“The removal of the Denny Avenue level crossing will greatly improve the daily lives of drivers, pedestrians and cyclists, improving safety and decreasing road congestion in the area.”

The chosen contractors will be required to work under the proviso that they keep road and rail disruption in the Kelmscott area to a minimum.

The Denny Avenue project marks an important milestone as the first part of Metronet’s level crossing removal program.
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Re: WA - Level Crossing Removal
« Reply #3 on: September 11, 2019, 05:18:13 PM »
https://twitter.com/metronetperth/status/1171673279372750850
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Re: WA - Level Crossing Removal
« Reply #4 on: February 18, 2020, 12:48:43 PM »
https://twitter.com/RailExpressNews/status/1229554416820289540
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Offline ozbob

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Re: WA - Level Crossing Removal
« Reply #5 on: June 17, 2020, 11:24:36 AM »
Rail Express --> Six level crossings removed in latest Metronet works program

Quote
Six more level crossing are to go on the Armadale Line in Perth as part of the next major works package in the Metronet project.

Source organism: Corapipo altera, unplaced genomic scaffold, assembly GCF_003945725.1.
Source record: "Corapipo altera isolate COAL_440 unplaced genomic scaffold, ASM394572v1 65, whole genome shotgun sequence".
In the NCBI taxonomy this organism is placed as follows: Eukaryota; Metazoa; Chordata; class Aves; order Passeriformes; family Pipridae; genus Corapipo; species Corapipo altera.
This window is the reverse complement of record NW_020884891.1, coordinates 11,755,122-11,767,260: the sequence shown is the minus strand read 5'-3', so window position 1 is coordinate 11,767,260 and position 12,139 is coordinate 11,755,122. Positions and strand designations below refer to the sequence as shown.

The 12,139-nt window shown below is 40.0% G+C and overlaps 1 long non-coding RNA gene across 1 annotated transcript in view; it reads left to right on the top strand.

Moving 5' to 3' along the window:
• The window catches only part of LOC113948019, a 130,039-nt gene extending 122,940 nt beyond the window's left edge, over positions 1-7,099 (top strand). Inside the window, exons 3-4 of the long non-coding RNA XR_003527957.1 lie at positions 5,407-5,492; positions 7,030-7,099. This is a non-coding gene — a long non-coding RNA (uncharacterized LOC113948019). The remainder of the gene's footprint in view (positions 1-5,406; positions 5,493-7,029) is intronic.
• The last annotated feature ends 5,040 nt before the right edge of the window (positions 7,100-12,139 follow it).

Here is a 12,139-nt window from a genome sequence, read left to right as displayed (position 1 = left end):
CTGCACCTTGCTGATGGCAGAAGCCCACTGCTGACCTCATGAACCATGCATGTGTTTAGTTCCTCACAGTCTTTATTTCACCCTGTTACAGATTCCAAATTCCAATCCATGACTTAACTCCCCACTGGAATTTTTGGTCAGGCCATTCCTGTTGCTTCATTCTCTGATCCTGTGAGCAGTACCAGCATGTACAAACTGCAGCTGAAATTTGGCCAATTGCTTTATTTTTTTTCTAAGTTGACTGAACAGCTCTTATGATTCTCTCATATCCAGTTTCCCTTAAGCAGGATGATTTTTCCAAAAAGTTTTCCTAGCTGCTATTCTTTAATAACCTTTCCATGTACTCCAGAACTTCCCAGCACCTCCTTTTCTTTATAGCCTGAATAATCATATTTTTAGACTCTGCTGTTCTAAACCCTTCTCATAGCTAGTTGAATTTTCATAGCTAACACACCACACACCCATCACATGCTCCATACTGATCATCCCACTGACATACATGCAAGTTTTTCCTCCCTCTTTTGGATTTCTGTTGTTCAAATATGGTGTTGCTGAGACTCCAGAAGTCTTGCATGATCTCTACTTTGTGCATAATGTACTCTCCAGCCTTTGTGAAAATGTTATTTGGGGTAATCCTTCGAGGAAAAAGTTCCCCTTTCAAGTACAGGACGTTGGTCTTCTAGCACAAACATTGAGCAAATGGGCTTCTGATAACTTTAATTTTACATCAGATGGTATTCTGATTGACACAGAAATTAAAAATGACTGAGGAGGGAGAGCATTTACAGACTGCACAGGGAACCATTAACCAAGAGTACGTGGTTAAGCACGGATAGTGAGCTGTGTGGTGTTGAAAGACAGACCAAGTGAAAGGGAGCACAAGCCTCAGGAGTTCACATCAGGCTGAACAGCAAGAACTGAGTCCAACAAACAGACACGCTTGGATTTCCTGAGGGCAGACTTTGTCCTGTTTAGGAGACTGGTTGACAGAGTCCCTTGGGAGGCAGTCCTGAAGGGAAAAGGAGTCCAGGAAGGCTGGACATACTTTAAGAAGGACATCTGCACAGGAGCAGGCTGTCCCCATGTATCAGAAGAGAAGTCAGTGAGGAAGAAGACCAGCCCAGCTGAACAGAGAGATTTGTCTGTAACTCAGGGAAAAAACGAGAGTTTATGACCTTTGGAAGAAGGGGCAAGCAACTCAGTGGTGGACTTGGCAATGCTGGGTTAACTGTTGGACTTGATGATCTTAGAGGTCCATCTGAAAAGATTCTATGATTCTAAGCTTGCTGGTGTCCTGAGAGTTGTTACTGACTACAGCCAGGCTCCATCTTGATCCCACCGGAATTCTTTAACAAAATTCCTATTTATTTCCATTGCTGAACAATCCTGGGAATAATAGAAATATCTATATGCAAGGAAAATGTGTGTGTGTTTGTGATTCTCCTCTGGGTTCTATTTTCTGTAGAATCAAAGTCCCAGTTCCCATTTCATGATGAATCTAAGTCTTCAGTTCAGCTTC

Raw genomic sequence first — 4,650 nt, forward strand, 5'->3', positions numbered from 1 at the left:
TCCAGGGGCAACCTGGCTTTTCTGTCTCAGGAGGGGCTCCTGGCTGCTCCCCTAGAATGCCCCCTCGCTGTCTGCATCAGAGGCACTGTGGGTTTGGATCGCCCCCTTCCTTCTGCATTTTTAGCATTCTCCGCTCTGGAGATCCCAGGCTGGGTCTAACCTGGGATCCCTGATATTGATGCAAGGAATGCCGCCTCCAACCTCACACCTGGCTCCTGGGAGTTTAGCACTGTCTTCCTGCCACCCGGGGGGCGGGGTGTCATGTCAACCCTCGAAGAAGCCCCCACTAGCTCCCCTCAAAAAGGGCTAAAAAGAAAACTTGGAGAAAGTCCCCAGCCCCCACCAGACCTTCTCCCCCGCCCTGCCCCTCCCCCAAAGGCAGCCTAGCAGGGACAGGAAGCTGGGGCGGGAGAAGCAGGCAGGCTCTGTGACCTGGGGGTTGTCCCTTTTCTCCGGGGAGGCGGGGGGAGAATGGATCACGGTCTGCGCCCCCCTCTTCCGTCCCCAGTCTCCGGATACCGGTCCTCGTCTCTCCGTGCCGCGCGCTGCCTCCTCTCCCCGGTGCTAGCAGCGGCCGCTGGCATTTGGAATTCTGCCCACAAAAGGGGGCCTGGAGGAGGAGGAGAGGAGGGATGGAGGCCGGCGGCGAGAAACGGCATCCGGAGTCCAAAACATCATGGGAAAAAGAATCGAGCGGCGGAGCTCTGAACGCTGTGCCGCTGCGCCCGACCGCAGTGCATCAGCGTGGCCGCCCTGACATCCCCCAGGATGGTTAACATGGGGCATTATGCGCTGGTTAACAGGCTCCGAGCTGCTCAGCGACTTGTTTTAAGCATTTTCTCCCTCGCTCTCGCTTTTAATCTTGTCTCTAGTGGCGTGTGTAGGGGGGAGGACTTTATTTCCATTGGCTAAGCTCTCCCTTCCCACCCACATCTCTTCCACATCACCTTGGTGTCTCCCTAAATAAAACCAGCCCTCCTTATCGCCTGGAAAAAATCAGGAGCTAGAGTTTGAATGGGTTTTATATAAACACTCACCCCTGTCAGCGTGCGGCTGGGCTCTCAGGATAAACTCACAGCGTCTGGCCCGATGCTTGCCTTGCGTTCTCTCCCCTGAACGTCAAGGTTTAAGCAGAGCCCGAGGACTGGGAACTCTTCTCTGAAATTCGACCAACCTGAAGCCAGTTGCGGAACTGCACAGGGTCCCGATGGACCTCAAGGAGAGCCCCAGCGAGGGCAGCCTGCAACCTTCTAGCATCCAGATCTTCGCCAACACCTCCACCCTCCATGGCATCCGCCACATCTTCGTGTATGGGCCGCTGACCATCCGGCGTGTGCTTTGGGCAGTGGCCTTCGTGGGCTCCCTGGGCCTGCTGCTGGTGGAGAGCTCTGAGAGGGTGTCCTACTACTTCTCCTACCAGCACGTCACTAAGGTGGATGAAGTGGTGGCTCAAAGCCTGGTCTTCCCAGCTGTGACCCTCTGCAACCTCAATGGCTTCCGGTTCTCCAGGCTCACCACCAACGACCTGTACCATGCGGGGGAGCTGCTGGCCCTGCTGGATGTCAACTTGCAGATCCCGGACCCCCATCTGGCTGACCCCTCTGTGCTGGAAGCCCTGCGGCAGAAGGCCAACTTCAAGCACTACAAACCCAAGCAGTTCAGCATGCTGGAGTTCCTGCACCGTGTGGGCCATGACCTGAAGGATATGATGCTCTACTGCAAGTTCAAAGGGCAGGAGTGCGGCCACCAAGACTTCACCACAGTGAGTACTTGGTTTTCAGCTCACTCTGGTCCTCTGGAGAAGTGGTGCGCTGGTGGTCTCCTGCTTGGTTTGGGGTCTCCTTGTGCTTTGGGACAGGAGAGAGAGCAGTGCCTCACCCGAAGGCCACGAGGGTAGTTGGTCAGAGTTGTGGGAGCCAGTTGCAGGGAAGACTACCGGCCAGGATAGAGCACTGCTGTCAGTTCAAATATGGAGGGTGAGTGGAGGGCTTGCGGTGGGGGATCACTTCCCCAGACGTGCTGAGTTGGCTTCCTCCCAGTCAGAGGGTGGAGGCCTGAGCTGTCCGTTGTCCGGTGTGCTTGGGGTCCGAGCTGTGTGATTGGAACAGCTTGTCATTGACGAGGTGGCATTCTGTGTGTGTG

The level crossings are at Mint, Oats, Hamilton, Wharf, and William streets and Welshpool Road. All the crossings will involve elevated rail except at Hamilton Street, where land has been reserved for a road over rail solution.

Up to 2.8 kilometres of elevated rail could be constructed, with roads and active travel links created under the rail line.

In addition to the level crossing removals, new stations will be built at Oats Street, Carlisle, and Beckenham and potentially Queens Park. Oats Street Station will replace the current Welshpool station, which will be closed.

WA Transport Minister Rita Saffioti said that removing the level crossings would benefit commuters and the wider community.

“Metronet is also about connecting the community – for the first time in a century this will remove parts of the rail barrier that have separated the communities of Carlisle, East Victoria Park and Cannington,” she said.

“Commuters can finally say bye, bye boom gates – we’ve all felt the pain sitting at a level crossing waiting for one, two, sometimes three trains to pass by.”

As design work is just beginning, Saffioti said that she hopes the community will get involved.

“This project will also mean new train stations at Carlisle and Oats Street and potentially Queens Park, giving the local community the opportunity to have their say on what they would like these new stations designs to look like.

“It will create opportunities for new and unique public space and developments around stations, connect our communities and allow us to wave goodbye to boom gates.”

$415 million of state funding has been committed to the Mint, Oats, and Welshpool level crossings while funding for the other three is subject to an agreement with the federal government.

WA Premier Mark McGowan said the project will deliver a changed community.

“This plan will transform the Armadale Line as we know it, setting it up for the next 100 years and creating more liveable and vibrant communities linked to METRONET.”

The current boom gates are closed 233 times a day for up to six hours per day.